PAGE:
Loxton & the Mendips with Ramblers Walking Holidays

Walking is good for us. Fact. It’s good for our hearts, our joints, our mental wellbeing, and especially good when shared with like-minded people. It can even help against depression. On the trail So as we pass out of middle age and into those silver years when things begin to creak a bit, it’s even more important to keep mind and body supple in the great outdoors.

Which is just one of many reasons why I’m standing amongst the unmistakeable outline of an Iron Age hill fort on top of Somerset’s Mendip Hills. Here on Dolebury Warren – now a managed nature reserve splashed with the colour of wild flowers and butterflies – our ancestors built a strategic settlement with views over the water to Wales. No enemy was going to spring any nasty surprises on them.

I’m a regular walker around my home patch and love the chance to explore another part of the country on foot, so I’ve booked a 5-night break to North Somerset with Silver Travel partner Ramblers Walking Holidays. Gateway to the next viewpoint The itinerary offers four walks of around six hours each and if you’ve never done a walking holiday before, a UK itinerary like this one is a good place to start. Based in one hotel, it’s easy to take a day out if legs tire or you simply fancy a change.

There are 14 in our group – singles, couples, and pairs of friends. We have a Parisian English teacher who has come to improve her already excellent English, and on previous trips with Ramblers, I’ve met travellers from Down Under. Between them they have many tales to share about walking all over the world, but anyone of moderate fitness should be able to tackle this week’s itinerary of around nine miles a day with moderate inclines.

Mendip Hills across the Somerset Levels Up until now, I’ve only ever sliced through the Mendips on the M5 en route from the Home Counties to the West Country. I’ve whizzed past the pretty village of Loxton, just south of Weston-super-Mare without realising it, but have in fact noticed the hotel that’s our base for the five nights. The black-and-white façade of the Webbington Hotel has become a landmark for our family on our journeys north or south. Part of the Best Western group, this 3-star hotel is well placed for meandering round the Mendips. It also boasts a spacious bar and outdoor terrace with views over the Somerset Levels, plus a pool, gym and steam room.

Our package includes a buffet breakfast of hot and cold choices for that all-important energy boost, as well as a three-course evening meal with a choice of dishes. Packed lunches can be ordered every evening for the next day at a small extra charge. There’s a welcome tray too with biscuits in each bedroom, just in case you’re still hungry!

All Ramblers walking holidays begin with a briefing on the first evening over a pre-dinner drink. Here we meet Sam, our walk leader, and I’m impressed to find that whilst he’s not local to the area, he’s already spent a couple of days familiarising himself with the routes and researching places of interest.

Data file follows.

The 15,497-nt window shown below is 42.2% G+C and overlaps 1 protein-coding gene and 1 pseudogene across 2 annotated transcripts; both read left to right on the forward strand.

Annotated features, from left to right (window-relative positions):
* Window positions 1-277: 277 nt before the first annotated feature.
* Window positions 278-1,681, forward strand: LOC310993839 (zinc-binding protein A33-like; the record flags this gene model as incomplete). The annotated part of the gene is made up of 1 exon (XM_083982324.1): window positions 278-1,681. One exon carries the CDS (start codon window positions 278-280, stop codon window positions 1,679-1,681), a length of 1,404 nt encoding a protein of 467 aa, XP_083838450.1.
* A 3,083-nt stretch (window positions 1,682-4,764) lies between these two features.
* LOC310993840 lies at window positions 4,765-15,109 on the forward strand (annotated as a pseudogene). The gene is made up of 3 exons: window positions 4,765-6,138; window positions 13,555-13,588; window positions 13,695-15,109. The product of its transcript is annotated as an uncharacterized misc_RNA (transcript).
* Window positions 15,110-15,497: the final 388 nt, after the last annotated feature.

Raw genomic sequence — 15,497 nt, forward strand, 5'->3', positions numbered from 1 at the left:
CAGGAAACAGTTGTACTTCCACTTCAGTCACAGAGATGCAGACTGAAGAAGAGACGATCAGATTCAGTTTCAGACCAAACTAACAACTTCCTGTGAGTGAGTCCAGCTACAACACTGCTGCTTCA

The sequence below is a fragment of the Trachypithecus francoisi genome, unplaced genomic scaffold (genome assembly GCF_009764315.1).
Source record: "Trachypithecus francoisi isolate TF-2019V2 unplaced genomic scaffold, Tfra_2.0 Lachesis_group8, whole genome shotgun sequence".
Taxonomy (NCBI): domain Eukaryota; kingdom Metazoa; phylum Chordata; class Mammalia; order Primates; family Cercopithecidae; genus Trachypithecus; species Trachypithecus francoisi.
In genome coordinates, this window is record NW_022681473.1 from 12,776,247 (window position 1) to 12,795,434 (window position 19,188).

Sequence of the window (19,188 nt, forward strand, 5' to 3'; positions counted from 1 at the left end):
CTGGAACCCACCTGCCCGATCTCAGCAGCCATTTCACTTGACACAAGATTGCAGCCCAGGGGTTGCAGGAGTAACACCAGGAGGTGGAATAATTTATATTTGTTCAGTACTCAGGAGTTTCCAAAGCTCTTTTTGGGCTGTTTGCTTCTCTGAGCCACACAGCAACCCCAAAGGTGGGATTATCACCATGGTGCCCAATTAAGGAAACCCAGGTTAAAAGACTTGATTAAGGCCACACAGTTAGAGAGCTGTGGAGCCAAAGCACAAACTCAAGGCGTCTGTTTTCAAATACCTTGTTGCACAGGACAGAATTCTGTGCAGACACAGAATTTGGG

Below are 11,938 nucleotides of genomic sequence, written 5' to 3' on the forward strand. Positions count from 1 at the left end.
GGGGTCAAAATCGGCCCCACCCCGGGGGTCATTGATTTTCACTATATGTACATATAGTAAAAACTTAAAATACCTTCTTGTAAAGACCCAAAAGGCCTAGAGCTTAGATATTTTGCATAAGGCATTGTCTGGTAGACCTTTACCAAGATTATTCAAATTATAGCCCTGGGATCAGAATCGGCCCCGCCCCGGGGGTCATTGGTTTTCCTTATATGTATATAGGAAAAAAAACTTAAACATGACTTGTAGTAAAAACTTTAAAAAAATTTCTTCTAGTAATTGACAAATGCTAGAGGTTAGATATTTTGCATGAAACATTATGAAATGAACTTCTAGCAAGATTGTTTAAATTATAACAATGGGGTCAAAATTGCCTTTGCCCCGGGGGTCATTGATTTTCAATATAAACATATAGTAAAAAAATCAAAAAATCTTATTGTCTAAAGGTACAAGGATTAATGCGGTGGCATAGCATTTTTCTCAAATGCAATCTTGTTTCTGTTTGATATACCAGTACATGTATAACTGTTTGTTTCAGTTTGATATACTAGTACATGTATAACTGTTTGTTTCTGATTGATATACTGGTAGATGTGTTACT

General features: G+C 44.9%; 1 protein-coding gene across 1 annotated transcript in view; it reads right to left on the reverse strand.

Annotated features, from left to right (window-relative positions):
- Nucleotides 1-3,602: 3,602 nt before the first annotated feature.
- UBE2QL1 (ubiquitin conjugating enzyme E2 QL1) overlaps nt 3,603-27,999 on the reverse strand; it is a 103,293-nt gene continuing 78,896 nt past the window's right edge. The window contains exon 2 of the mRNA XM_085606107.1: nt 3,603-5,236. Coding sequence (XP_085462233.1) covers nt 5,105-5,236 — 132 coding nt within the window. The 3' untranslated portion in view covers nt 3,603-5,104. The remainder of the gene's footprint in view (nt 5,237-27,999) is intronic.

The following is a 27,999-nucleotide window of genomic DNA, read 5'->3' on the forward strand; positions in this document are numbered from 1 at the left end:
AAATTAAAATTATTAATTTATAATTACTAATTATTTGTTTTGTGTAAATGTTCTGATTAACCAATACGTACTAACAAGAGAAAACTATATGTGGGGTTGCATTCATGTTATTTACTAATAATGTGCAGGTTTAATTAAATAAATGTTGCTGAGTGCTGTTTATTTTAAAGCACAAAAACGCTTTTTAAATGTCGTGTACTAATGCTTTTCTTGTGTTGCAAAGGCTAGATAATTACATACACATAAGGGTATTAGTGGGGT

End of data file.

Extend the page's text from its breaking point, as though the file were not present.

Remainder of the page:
View from Crook Peak Next day, in brilliant sunshine, we set off from the hotel to climb Crook Peak, one of the landmarks of this limestone ridge. And as we walk, I slot in and out of step with my companions, gradually getting to know each one in turn. At the rocky summit, we sit down on the sheep-cropped grass to soak up a circular panorama that includes Chew Magna Lake and Glastonbury Tor, Bristol Channel and South Wales. The M5 snakes across the Somerset Levels below us, but there’s no noise up here except for the light summer breeze.

Over the next four days, we clock up just over 40 miles through this glorious landscape, along field footpaths and across open heathland, through ancient woodland and protected valleys. There are flowers and butterflies in abundance and I’m always glad when someone can identify them as I usually can’t! But I’m better at birds and enjoy seeing ravens around the hill fort and watching young buzzards taking test flights under the watchful eye of mum. I even put my large animal skills to good use when I free two substantial lambs trapped by their small horns in a wire fence. 

Axbridge There are some great nuggets of history too, thanks to Sam’s in-depth research. I’m fascinated by the story of the lights installed on Black Down near Blagdon during World War II as a decoy for Bristol. Today only a handful of bunkers remain. In low cloud beside Beacon Batch, highest point of the Mendips, we’re all charmed by the large herd of rare Exmoor ponies that looms out of the gloom.

There’s pretty Axbridge with its medieval square and brightly painted cottages. And Burrington Combe, a mini-Cheddar Gorge where a plaque high on a cliff marks the ‘Rock of Ages’. Here Reverend Toplady was inspired to write the well-known hymn whilst sheltering from a storm in the 18th century.  

Cheddar Gorge But nothing quite tops Cheddar Gorge, biggest gorge in Britain at three miles long and up to 400 feet deep. I’m used to seeing it from road level amongst the tourists and souvenir shops, but this time I get the reverse view on a circular route that takes us to the lip of the ravine on both sides, through surrounding farmland and along a protected valley full of rare plants where once the Victorians mined lead.

And every evening – washed, changed and rested – we gather at table to relive the day over dinner. I feel mentally relaxed and yet strangely energised by a day spent active out of doors in good company. Maybe walking holidays should be offered on the NHS!

Silver Travel Advisor recommends Ramblers Walking Holidays.

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Gillian Thornton

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